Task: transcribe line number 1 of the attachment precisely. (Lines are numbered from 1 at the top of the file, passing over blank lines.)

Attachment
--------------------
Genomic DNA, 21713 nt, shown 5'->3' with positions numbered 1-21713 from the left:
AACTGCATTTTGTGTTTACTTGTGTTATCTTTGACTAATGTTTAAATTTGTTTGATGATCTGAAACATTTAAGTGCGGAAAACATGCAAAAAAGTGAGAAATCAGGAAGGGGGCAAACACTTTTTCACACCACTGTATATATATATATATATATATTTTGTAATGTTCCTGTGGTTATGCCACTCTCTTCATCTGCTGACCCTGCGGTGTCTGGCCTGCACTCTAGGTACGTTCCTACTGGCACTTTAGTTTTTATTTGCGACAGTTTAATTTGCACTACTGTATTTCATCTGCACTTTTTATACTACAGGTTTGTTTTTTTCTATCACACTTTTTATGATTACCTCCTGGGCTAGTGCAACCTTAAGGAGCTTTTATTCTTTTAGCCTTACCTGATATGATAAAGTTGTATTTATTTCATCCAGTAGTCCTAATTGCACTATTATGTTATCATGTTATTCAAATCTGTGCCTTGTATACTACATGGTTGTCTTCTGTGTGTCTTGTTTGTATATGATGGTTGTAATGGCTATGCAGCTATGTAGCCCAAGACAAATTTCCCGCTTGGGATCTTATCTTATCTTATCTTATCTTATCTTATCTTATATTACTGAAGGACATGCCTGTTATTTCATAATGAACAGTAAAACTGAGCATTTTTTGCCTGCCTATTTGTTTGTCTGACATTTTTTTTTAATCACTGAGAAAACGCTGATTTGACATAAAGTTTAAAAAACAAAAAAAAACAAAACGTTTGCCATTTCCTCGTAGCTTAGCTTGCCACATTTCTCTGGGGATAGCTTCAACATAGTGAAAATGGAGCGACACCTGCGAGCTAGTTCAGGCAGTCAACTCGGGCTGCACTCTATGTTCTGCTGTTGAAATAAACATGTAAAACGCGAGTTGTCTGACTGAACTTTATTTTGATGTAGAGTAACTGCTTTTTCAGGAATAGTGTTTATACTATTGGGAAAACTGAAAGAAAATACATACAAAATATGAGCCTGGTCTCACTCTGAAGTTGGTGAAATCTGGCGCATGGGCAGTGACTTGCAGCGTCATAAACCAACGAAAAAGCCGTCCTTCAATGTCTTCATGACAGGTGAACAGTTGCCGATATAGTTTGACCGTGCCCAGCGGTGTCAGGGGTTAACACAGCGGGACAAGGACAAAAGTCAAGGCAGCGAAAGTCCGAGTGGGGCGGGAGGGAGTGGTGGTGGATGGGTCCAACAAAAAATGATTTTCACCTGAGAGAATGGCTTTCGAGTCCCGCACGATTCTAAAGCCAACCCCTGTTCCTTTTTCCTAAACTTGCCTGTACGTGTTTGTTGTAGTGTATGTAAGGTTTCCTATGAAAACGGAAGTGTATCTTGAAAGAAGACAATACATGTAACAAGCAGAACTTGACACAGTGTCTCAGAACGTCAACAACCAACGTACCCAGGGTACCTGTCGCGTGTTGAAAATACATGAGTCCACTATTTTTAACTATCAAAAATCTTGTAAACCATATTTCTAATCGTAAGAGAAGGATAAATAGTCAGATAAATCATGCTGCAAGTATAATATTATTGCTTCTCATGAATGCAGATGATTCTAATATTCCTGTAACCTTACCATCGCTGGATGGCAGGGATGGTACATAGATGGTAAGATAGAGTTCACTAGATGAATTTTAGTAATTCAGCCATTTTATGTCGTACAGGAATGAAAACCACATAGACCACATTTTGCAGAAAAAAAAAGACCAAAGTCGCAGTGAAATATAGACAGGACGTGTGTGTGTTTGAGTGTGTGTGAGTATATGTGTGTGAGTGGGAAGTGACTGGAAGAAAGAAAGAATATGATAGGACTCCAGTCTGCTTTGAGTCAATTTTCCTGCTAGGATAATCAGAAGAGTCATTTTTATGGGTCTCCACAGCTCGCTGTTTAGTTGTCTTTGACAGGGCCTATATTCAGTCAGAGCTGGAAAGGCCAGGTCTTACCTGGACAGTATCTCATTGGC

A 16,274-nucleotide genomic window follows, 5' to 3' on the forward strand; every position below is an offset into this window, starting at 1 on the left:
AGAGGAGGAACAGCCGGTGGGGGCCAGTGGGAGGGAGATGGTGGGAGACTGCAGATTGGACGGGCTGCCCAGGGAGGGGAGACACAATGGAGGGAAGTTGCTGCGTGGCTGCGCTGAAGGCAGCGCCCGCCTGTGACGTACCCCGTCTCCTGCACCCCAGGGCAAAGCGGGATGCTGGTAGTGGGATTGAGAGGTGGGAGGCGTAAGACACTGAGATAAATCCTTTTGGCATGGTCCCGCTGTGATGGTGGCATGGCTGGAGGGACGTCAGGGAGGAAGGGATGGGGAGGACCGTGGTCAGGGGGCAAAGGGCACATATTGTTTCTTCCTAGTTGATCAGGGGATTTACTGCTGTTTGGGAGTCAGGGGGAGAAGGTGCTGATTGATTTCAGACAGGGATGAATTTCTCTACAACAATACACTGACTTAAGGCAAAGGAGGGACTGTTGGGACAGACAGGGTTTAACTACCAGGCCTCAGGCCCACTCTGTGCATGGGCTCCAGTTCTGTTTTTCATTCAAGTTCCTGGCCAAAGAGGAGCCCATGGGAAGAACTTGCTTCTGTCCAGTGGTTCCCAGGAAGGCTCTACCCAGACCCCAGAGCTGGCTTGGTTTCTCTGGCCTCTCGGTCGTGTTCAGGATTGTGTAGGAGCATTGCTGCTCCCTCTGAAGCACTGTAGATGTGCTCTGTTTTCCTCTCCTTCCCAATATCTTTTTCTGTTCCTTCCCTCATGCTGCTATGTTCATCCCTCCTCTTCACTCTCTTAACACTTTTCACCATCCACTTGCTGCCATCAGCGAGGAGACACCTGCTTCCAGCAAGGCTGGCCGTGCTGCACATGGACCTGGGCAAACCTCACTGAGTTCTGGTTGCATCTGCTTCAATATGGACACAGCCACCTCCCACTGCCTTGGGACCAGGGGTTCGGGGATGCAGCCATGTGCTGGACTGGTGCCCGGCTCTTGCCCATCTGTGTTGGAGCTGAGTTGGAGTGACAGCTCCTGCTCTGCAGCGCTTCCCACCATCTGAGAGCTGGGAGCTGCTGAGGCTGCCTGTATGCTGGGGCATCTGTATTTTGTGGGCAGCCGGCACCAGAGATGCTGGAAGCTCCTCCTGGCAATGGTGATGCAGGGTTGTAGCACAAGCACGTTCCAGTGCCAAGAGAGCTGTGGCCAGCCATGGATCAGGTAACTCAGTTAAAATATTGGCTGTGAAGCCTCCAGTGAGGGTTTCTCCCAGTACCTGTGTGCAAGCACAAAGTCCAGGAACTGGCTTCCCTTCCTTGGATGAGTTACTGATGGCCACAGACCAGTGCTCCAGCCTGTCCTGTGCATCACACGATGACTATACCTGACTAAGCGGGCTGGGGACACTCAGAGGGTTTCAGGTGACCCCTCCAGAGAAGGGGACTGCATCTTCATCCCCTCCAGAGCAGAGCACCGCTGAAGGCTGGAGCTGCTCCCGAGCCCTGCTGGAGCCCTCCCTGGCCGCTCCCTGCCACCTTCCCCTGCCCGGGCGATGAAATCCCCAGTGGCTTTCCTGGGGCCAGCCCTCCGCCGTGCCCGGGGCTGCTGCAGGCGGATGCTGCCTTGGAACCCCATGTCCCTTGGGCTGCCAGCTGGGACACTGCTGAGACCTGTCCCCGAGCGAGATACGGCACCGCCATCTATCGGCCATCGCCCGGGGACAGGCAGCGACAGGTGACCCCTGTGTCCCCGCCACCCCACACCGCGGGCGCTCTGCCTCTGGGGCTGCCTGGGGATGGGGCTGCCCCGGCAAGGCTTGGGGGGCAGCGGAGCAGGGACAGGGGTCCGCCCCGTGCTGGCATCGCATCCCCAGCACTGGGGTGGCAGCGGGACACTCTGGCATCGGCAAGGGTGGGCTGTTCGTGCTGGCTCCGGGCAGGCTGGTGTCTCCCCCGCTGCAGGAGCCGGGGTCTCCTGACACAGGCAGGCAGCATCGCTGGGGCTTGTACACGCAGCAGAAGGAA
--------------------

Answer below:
Genomic DNA, 21713 nt, shown 5'->3' with positions numbered 1-21713 from the left: